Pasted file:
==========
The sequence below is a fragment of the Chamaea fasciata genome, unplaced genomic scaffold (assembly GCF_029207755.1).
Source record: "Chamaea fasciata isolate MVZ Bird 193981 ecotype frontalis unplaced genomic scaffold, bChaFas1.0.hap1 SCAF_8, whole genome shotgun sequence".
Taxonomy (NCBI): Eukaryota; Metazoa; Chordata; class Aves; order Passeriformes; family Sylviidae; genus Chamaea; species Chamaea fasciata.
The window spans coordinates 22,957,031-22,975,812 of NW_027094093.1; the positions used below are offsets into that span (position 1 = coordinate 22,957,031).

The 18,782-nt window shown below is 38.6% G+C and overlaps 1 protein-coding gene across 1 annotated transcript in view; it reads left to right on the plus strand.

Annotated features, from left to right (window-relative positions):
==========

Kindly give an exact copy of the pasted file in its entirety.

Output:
The sequence below is a fragment of the Chamaea fasciata genome, unplaced genomic scaffold (assembly GCF_029207755.1).
Source record: "Chamaea fasciata isolate MVZ Bird 193981 ecotype frontalis unplaced genomic scaffold, bChaFas1.0.hap1 SCAF_8, whole genome shotgun sequence".
Taxonomy (NCBI): Eukaryota; Metazoa; Chordata; class Aves; order Passeriformes; family Sylviidae; genus Chamaea; species Chamaea fasciata.
The window spans coordinates 22,957,031-22,975,812 of NW_027094093.1; the positions used below are offsets into that span (position 1 = coordinate 22,957,031).

The 18,782-nt window shown below is 38.6% G+C and overlaps 1 protein-coding gene across 1 annotated transcript in view; it reads left to right on the plus strand.

Annotated features, from left to right (window-relative positions):